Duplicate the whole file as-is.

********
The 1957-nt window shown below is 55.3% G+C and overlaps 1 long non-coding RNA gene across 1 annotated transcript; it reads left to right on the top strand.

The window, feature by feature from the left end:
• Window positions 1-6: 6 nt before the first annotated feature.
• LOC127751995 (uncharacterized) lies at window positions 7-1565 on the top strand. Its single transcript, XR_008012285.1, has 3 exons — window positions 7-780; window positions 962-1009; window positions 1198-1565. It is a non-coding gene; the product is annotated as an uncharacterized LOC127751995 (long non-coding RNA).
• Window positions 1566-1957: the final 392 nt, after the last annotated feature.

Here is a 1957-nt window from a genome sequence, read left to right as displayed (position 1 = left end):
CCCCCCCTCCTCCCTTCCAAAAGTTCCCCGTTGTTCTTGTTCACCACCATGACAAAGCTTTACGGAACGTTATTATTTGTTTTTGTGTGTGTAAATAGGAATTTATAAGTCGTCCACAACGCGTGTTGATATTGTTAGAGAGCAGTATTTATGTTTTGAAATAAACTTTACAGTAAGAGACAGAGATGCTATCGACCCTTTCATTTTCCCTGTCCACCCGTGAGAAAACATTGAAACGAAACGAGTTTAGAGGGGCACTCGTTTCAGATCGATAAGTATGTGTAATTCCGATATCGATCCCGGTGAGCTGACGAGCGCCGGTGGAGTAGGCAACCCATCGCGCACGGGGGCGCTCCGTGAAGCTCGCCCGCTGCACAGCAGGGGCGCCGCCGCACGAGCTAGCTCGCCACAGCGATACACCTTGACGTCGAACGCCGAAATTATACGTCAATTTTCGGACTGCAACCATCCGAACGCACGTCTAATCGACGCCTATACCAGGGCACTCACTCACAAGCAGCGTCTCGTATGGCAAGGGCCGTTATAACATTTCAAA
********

The 1957-nt window shown below is 55.3% G+C and overlaps 1 long non-coding RNA gene across 1 annotated transcript; it reads left to right on the top strand.

The window, feature by feature from the left end:
• Window positions 1-6: 6 nt before the first annotated feature.
• LOC127751995 (uncharacterized) lies at window positions 7-1565 on the top strand. Its single transcript, XR_008012285.1, has 3 exons — window positions 7-780; window positions 962-1009; window positions 1198-1565. It is a non-coding gene; the product is annotated as an uncharacterized LOC127751995 (long non-coding RNA).
• Window positions 1566-1957: the final 392 nt, after the last annotated feature.

Here is a 1957-nt window from a genome sequence, read left to right as displayed (position 1 = left end):
CCCCCCCTCCTCCCTTCCAAAAGTTCCCCGTTGTTCTTGTTCACCACCATGACAAAGCTTTACGGAACGTTATTATTTGTTTTTGTGTGTGTAAATAGGAATTTATAAGTCGTCCACAACGCGTGTTGATATTGTTAGAGAGCAGTATTTATGTTTTGAAATAAACTTTACAGTAAGAGACAGAGATGCTATCGACCCTTTCATTTTCCCTGTCCACCCGTGAGAAAACATTGAAACGAAACGAGTTTAGAGGGGCACTCGTTTCAGATCGATAAGTATGTGTAATTCCGATATCGATCCCGGTGAGCTGACGAGCGCCGGTGGAGTAGGCAACCCATCGCGCACGGGGGCGCTCCGTGAAGCTCGCCCGCTGCACAGCAGGGGCGCCGCCGCACGAGCTAGCTCGCCACAGCGATACACCTTGACGTCGAACGCCGAAATTATACGTCAATTTTCGGACTGCAACCATCCGAACGCACGTCTAATCGACGCCTATACCAGGGCACTCACTCACAAGCAGCGTCTCGTATGGCAAGGGCCGTTATAACATTTCAAA